NEW YORK CITY – The Central African Republic (CAR) is experiencing an upheaval of political turmoil, violence and discrimination that is tearing the country apart. Marginalized populations – in this case, women – usually incur the brunt of the trauma. In the CAR, one in three women is affected by gender-based violence. That statistic is shocking, to say the least, and unfortunately is only one of the discriminatory practices that women face in the developing world.
Eight hundred women die every day in sub-Saharan Africa from pregnancy-related health complications. That’s 292,000 deaths per year from something that could easily be avoided if equity in public health programs existed for women. In addition, women are paid 10 to 30 percent less on average than men for the same or similar jobs. Job security for women is unstable, yet women tend to shoulder the burden for raising a family and securing food. Furthermore, women are woefully underrepresented in the decision-making process, where only one in five legislators is a woman.
How can sustainable international development take place when a massive segment of the population remains marginalized from achieving equality? The simple answer is that it cannot. The UN’s Millennium Development Goals (MDGs) attempted to promote gender equality policies and the empowerment of women, but the disheartening statistics above indicate that those goals fell well short.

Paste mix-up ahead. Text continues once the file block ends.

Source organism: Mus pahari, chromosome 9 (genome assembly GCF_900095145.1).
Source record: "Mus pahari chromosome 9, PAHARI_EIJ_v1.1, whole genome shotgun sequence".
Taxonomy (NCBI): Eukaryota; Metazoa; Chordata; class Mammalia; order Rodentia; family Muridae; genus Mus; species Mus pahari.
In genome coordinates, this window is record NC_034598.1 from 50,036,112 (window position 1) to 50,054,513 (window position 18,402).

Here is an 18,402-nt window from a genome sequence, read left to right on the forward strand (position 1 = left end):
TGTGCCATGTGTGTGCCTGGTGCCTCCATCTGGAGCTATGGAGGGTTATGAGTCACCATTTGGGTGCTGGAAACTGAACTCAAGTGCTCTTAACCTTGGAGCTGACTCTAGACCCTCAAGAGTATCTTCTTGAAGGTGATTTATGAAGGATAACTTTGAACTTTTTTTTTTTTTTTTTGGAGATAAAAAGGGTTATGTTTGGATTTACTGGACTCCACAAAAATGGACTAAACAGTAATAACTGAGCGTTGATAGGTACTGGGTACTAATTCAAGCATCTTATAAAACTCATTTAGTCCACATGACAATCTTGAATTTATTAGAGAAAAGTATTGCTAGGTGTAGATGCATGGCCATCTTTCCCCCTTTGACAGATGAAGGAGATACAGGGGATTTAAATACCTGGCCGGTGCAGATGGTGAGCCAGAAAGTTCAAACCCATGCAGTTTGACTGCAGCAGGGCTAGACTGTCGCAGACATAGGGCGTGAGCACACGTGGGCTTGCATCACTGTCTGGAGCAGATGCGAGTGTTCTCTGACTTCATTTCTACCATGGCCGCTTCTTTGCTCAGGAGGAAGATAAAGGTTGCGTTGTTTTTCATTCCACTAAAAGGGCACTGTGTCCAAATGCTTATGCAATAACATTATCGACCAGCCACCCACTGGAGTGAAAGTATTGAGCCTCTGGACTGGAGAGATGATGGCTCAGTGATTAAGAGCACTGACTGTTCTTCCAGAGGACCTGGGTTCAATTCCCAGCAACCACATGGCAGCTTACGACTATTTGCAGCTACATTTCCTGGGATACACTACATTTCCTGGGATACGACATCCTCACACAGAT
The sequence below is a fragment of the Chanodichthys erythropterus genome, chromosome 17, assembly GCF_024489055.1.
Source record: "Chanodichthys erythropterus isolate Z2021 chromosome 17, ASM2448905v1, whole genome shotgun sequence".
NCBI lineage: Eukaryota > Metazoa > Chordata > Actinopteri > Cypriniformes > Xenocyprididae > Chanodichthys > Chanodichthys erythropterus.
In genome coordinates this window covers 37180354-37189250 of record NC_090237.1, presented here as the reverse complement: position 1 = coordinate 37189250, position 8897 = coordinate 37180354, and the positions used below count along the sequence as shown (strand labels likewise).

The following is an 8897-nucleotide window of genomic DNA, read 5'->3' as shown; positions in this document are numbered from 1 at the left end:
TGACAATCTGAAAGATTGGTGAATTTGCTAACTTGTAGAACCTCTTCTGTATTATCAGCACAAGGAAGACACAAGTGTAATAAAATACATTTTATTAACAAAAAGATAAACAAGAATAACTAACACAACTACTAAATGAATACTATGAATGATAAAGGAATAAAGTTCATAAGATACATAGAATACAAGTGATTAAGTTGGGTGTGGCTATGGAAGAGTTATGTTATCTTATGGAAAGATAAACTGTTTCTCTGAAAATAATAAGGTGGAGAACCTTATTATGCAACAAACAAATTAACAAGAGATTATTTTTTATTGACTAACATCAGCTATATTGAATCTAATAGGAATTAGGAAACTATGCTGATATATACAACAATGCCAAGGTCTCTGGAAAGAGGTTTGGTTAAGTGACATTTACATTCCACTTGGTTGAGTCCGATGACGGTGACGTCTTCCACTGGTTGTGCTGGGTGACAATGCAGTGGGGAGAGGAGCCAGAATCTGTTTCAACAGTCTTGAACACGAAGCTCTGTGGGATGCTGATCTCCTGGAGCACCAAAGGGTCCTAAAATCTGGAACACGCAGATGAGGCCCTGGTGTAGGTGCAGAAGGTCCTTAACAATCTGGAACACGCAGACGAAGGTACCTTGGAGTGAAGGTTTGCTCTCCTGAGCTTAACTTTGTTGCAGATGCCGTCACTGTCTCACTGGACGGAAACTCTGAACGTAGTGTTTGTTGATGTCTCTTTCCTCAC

The Institute of Development Studies is looking beyond the MDGs to address gender equality issues. The recommendations the IDS offes might hold the key for success of ushering in a new era of gender equality. If not, development goals will never be realized. The recommendations of the IDS include the following:
1) Articulate gender equality as a human right.
2) Include a stand-alone goal on gender equality and women and girls’ empowerment which incorporates specific targets on gender violence, decent work and employment rights, access to land and assets, education and tackling discrimination.
3) Every post-2015 goal should include at least one relevant target on gender equality in developing countries in order to reflect the multidimensional nature of inequalities and poverty that women and girls experience.
4) Reinforce and complement other relevant frameworks, including the Convention on the Elimination of All Forms of Discrimination Against Women, the Beijing Declaration and Platform for Action, and the Universal Declaration on Human Rights.
5) Be underpinned by adequate financial resources that have been allocated as part of gender budgeting processes employed by donors and national governments, and to which they can be held accountable.
– Aaron Faust
This article is part of a seven-piece series detailing post-2015 development goals.
Sources: Institute of Development Studies, Witness, Global Protection Cluster, All Africa
Photo: The Guardian